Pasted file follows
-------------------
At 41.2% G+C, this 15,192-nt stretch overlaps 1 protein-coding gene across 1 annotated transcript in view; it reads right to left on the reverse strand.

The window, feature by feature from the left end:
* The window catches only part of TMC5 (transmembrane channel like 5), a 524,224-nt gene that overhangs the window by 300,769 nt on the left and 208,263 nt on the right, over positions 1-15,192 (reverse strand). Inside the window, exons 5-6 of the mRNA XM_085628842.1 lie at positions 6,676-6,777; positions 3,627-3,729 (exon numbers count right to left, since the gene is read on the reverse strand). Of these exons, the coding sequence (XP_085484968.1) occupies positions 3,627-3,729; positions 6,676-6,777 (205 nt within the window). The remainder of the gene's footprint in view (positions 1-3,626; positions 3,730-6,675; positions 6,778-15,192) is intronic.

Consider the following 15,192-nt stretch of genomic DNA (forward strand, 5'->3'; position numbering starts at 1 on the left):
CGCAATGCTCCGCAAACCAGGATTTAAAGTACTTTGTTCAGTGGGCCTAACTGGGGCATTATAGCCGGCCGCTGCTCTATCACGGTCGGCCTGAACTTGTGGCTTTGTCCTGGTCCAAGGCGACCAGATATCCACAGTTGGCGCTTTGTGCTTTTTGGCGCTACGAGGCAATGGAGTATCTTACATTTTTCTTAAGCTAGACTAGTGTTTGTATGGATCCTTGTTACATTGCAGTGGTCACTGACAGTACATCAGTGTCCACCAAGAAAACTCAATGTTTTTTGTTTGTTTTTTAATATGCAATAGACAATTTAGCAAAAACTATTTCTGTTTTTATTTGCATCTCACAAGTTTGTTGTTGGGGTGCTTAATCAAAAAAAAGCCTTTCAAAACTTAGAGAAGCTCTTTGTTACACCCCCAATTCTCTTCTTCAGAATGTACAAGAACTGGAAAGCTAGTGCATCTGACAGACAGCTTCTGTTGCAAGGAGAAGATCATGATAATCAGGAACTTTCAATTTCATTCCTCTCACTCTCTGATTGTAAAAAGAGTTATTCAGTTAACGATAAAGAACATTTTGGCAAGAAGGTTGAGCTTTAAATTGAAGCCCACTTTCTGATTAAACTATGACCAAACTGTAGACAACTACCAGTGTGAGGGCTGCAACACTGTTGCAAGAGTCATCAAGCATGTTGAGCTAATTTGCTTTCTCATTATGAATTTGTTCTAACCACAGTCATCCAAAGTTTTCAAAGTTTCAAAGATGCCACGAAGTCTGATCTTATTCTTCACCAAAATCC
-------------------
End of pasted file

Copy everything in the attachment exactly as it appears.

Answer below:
At 41.2% G+C, this 15,192-nt stretch overlaps 1 protein-coding gene across 1 annotated transcript in view; it reads right to left on the reverse strand.

The window, feature by feature from the left end:
* The window catches only part of TMC5 (transmembrane channel like 5), a 524,224-nt gene that overhangs the window by 300,769 nt on the left and 208,263 nt on the right, over positions 1-15,192 (reverse strand). Inside the window, exons 5-6 of the mRNA XM_085628842.1 lie at positions 6,676-6,777; positions 3,627-3,729 (exon numbers count right to left, since the gene is read on the reverse strand). Of these exons, the coding sequence (XP_085484968.1) occupies positions 3,627-3,729; positions 6,676-6,777 (205 nt within the window). The remainder of the gene's footprint in view (positions 1-3,626; positions 3,730-6,675; positions 6,778-15,192) is intronic.

Consider the following 15,192-nt stretch of genomic DNA (forward strand, 5'->3'; position numbering starts at 1 on the left):
CGCAATGCTCCGCAAACCAGGATTTAAAGTACTTTGTTCAGTGGGCCTAACTGGGGCATTATAGCCGGCCGCTGCTCTATCACGGTCGGCCTGAACTTGTGGCTTTGTCCTGGTCCAAGGCGACCAGATATCCACAGTTGGCGCTTTGTGCTTTTTGGCGCTACGAGGCAATGGAGTATCTTACATTTTTCTTAAGCTAGACTAGTGTTTGTATGGATCCTTGTTACATTGCAGTGGTCACTGACAGTACATCAGTGTCCACCAAGAAAACTCAATGTTTTTTGTTTGTTTTTTAATATGCAATAGACAATTTAGCAAAAACTATTTCTGTTTTTATTTGCATCTCACAAGTTTGTTGTTGGGGTGCTTAATCAAAAAAAAGCCTTTCAAAACTTAGAGAAGCTCTTTGTTACACCCCCAATTCTCTTCTTCAGAATGTACAAGAACTGGAAAGCTAGTGCATCTGACAGACAGCTTCTGTTGCAAGGAGAAGATCATGATAATCAGGAACTTTCAATTTCATTCCTCTCACTCTCTGATTGTAAAAAGAGTTATTCAGTTAACGATAAAGAACATTTTGGCAAGAAGGTTGAGCTTTAAATTGAAGCCCACTTTCTGATTAAACTATGACCAAACTGTAGACAACTACCAGTGTGAGGGCTGCAACACTGTTGCAAGAGTCATCAAGCATGTTGAGCTAATTTGCTTTCTCATTATGAATTTGTTCTAACCACAGTCATCCAAAGTTTTCAAAGTTTCAAAGATGCCACGAAGTCTGATCTTATTCTTCACCAAAATCC